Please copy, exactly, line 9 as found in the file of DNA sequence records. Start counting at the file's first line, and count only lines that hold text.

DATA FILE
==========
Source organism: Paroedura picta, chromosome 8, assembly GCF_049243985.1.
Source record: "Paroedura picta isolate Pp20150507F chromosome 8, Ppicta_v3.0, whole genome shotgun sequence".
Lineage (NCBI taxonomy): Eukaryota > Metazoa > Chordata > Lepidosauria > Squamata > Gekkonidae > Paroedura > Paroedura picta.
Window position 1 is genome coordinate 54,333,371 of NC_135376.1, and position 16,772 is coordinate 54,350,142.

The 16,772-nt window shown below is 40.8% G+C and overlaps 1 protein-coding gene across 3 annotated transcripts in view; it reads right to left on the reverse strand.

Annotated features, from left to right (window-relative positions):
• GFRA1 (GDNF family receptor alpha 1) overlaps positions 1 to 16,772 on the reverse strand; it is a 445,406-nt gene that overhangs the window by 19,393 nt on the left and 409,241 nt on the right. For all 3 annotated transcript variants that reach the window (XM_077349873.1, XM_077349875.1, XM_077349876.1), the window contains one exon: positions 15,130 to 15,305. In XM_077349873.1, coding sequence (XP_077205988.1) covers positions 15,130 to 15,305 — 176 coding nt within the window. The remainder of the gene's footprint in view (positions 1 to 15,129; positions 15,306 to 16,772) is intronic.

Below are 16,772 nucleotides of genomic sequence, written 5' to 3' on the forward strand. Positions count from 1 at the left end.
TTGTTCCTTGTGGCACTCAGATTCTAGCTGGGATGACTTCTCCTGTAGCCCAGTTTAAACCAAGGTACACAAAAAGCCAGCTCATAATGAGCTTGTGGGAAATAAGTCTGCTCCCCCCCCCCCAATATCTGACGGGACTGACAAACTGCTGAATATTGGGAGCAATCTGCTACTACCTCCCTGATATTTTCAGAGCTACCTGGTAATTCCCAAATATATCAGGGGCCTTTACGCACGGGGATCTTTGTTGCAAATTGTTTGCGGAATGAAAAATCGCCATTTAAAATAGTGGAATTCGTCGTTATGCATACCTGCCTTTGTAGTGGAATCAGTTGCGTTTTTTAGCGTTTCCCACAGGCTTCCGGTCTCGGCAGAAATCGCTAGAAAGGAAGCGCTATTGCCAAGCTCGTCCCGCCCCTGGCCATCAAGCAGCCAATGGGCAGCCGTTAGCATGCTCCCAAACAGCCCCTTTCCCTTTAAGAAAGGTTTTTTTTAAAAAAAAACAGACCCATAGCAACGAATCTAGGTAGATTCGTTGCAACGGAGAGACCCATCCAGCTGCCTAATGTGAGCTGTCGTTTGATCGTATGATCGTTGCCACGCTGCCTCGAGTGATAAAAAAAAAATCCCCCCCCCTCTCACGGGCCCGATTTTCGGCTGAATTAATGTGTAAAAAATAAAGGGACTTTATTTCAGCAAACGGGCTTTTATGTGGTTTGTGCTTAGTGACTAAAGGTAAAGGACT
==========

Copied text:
TTGTTCCTTGTGGCACTCAGATTCTAGCTGGGATGACTTCTCCTGTAGCCCAGTTTAAACCAAGGTACACAAAAAGCCAGCTCATAATGAGCTTGTGGGAAATAAGTCTGCTCCCCCCCCCCCAATATCTGACGGGACTGACAAACTGCTGAATATTGGGAGCAATCTGCTACTACCTCCCTGATATTTTCAGAGCTACCTGGTAATTCCCAAATATATCAGGGGCCTTTACGCACGGGGATCTTTGTTGCAAATTGTTTGCGGAATGAAAAATCGCCATTTAAAATAGTGGAATTCGTCGTTATGCATACCTGCCTTTGTAGTGGAATCAGTTGCGTTTTTTAGCGTTTCCCACAGGCTTCCGGTCTCGGCAGAAATCGCTAGAAAGGAAGCGCTATTGCCAAGCTCGTCCCGCCCCTGGCCATCAAGCAGCCAATGGGCAGCCGTTAGCATGCTCCCAAACAGCCCCTTTCCCTTTAAGAAAGGTTTTTTTTAAAAAAAAACAGACCCATAGCAACGAATCTAGGTAGATTCGTTGCAACGGAGAGACCCATCCAGCTGCCTAATGTGAGCTGTCGTTTGATCGTATGATCGTTGCCACGCTGCCTCGAGTGATAAAAAAAAAATCCCCCCCCCTCTCACGGGCCCGATTTTCGGCTGAATTAATGTGTAAAAAATAAAGGGACTTTATTTCAGCAAACGGGCTTTTATGTGGTTTGTGCTTAGTGACTAAAGGTAAAGGACT